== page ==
The U.S. Supreme Court’s recent decision that Citizens United applies with equal force to state and local elections could open the door even wider for corporations to play a significant role in the marriage-equality debate.
In the November election four states — Maine, Maryland, Minnesota, and Washington — will allow voters to decide whether their gay and lesbian citizens can marry. Corporations can now provide unlimited financial resources to support such initiatives, as well as the candidates who support or reject them, and ultimately influence the outcome.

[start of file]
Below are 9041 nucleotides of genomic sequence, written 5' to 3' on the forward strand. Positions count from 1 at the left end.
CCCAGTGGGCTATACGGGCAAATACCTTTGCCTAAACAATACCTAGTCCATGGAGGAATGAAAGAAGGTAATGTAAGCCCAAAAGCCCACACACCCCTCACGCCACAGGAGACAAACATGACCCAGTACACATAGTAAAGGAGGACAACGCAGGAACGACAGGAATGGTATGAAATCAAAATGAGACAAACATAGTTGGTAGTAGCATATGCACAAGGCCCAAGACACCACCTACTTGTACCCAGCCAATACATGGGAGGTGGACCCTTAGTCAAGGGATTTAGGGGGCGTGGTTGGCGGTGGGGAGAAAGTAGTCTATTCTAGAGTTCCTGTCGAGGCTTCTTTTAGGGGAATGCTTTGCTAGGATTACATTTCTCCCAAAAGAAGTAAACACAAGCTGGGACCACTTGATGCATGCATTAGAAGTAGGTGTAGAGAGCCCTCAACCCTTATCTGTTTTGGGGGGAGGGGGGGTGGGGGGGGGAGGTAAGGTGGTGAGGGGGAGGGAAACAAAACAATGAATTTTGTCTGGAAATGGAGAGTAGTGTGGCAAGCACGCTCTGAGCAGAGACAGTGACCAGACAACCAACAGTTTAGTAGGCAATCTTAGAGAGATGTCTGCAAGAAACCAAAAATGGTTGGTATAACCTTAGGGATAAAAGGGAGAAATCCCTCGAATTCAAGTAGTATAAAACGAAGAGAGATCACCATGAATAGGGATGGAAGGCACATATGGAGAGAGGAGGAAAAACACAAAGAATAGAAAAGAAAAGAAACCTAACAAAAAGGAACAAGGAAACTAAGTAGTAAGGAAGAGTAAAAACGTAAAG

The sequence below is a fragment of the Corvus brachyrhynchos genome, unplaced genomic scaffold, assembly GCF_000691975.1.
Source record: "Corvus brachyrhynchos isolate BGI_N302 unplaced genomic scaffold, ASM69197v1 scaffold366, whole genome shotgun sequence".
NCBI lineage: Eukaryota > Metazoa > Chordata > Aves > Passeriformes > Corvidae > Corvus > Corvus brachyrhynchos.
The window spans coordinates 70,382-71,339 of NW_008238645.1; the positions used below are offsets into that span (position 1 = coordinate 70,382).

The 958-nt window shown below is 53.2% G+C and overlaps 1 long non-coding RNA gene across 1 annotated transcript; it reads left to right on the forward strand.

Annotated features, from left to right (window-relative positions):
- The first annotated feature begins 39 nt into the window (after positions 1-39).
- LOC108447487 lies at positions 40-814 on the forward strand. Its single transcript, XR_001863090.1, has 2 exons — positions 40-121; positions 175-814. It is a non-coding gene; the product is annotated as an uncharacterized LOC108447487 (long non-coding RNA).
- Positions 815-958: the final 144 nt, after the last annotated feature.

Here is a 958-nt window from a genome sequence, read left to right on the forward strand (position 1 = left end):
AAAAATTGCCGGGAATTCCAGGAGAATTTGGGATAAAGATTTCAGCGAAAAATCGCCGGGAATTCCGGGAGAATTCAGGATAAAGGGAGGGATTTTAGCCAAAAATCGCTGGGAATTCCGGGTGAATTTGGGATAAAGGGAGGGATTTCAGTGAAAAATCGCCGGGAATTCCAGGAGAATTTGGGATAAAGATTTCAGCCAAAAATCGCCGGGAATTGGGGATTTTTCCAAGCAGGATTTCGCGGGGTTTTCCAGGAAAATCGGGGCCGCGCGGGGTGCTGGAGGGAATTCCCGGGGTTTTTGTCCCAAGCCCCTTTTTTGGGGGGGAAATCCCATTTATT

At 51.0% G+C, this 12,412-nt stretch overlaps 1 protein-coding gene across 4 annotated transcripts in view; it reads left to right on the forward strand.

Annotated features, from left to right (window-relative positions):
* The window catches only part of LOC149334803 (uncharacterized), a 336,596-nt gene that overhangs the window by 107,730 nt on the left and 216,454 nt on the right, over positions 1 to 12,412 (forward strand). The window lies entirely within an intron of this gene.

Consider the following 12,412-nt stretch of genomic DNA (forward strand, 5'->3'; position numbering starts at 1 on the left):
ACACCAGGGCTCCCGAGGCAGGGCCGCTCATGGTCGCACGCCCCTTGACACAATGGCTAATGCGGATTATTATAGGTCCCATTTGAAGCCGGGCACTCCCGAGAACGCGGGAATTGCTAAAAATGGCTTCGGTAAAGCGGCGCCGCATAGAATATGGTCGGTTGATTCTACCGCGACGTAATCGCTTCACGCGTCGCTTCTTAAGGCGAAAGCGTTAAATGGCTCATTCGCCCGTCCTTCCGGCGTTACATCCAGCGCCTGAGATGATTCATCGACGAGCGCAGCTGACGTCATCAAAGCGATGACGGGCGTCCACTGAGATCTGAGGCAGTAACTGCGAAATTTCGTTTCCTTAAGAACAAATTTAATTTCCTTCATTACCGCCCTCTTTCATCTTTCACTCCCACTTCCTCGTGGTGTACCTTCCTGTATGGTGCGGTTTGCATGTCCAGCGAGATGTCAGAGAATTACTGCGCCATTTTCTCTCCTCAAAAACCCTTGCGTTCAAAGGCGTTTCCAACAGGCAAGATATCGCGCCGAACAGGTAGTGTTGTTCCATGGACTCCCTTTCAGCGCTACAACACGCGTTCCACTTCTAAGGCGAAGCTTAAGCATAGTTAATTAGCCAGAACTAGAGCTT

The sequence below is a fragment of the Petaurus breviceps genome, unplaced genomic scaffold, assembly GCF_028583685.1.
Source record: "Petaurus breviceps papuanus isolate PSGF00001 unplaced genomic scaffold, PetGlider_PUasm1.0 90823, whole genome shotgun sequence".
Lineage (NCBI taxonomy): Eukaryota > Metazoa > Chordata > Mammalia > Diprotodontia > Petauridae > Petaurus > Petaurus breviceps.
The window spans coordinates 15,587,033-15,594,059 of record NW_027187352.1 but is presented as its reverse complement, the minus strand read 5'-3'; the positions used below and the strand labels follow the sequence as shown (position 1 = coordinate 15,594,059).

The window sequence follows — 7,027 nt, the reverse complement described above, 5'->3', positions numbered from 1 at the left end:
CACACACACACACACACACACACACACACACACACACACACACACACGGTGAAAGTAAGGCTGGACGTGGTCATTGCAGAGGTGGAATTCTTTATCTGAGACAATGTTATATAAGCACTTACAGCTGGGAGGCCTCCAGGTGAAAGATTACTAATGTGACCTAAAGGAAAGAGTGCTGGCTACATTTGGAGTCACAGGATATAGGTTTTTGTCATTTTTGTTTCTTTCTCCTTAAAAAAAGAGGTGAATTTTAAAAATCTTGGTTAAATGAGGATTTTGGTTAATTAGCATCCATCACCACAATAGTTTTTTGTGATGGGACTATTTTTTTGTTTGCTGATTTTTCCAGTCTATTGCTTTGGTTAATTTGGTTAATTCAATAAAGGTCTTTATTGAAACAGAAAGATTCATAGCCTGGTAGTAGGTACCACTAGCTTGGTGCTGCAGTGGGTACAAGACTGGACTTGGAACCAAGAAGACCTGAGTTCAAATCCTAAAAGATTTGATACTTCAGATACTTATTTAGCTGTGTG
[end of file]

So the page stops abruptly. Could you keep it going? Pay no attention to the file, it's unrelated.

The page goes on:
Past ballot initiatives have shown that not all politics is local. National organizations and businesses have often outspent local groups by a large margin. In 2008 the California Prop 8 campaign shattered spending records for social-policy initiatives, and much of the $83 million poured in from national organizations. Likewise, in 2009 outside groups contributed millions of dollars to the successful repeal of Maine’s marriage-equality law. National groups have also sought to influence judicial elections.
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